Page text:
National Geographic : 1963 Aug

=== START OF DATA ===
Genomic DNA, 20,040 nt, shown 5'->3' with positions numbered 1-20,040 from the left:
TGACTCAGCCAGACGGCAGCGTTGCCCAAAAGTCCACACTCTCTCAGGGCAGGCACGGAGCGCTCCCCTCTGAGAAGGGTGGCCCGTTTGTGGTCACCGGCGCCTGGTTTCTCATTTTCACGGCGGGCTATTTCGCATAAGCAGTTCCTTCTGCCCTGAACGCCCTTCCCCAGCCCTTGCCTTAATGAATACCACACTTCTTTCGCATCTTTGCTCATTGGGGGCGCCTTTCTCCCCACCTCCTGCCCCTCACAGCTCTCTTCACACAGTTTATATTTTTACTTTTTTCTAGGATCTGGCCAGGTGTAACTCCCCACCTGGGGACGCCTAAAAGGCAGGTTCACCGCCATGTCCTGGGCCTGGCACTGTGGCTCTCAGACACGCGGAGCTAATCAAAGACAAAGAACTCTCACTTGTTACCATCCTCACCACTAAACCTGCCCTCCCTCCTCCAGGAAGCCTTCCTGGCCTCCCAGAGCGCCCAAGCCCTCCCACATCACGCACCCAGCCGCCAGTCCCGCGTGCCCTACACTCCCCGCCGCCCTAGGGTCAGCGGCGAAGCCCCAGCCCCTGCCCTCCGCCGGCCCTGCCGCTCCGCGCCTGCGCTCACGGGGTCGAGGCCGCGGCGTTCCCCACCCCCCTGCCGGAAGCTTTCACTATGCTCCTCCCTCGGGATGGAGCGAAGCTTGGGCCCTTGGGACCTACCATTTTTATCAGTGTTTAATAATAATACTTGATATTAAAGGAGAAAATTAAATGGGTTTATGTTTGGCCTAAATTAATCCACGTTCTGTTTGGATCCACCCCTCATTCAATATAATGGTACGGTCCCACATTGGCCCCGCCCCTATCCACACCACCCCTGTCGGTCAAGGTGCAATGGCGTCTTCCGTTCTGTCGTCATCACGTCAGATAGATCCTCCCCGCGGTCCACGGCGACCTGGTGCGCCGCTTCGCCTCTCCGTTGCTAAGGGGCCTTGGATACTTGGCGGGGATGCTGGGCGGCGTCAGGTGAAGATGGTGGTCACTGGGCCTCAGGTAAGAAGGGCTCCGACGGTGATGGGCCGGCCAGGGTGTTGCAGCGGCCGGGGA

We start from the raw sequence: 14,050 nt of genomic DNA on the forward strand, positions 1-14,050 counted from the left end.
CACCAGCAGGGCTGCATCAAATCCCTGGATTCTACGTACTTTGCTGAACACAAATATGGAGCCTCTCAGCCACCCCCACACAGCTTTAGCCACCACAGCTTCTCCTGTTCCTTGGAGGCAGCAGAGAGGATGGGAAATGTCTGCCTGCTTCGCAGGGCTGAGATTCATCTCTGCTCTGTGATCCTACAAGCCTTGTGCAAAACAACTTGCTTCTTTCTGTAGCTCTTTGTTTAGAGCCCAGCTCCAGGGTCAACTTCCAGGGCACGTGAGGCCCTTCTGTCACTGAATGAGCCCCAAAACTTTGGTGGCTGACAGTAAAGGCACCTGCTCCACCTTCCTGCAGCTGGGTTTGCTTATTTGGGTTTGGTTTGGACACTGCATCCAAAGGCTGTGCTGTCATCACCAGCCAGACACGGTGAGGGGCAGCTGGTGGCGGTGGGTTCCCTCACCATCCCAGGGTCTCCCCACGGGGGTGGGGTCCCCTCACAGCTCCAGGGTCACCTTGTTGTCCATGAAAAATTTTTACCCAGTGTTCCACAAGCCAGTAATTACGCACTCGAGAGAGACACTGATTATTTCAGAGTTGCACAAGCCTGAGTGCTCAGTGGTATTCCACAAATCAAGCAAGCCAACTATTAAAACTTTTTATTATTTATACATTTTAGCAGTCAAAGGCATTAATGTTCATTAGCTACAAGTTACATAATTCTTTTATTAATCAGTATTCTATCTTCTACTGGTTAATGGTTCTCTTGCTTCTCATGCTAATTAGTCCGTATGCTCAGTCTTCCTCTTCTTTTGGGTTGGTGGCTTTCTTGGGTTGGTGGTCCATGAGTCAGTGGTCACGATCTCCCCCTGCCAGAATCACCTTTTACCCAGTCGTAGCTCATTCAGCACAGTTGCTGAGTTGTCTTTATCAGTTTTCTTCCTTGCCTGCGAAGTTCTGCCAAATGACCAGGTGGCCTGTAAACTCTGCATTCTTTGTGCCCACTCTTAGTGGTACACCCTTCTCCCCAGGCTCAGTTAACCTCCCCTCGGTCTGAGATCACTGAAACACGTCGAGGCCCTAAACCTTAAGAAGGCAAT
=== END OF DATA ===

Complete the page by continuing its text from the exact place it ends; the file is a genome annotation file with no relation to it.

hoot, and ending with three or four roars. This is the cry of a male chimpanzee as he crosses a ridge. It seems to be an announcement to any other chimpanzees that may be in the valley below: "Here I come." These calls, while they are not a language in our sense of the word, are understood by other chimpanzees and certainly form a means of communication. In addition, chimpanzees communicate by touch or gesture. A mother touches her young one when she is about to move away, or taps on the trunk when she wants it to come down from a tree. When a chimpanzee is anxious for a share of some delicacy, he begs, holding 290 Sick call at camp finds the author's mother, "Open wide," comes the order and a chronic complainer swallows cough syrup. A fisherman's son of the Bantu Waha tribe, Jamanne dreams up a new ailment al most daily to get attention. Africans walk as far as 10 miles to obtain medicine. out his hand palm up, exactly as we do. He may pat the branch beside him if he wants a companion to join him there. When two ani mals are grooming each other and one feels that it is his turn to be groomed, he often reaches out and gives his companion a poke. Once, when three males were all grooming one another, I saw a female going round pok ing at each of them in turn. But shewas com pletely ignored-and so sat down sadly and groomed herself! There are also many gestures of greeting and friendship. Sometimes when two friends meet after a separation, they fling their arms around each other in a delighted embrace.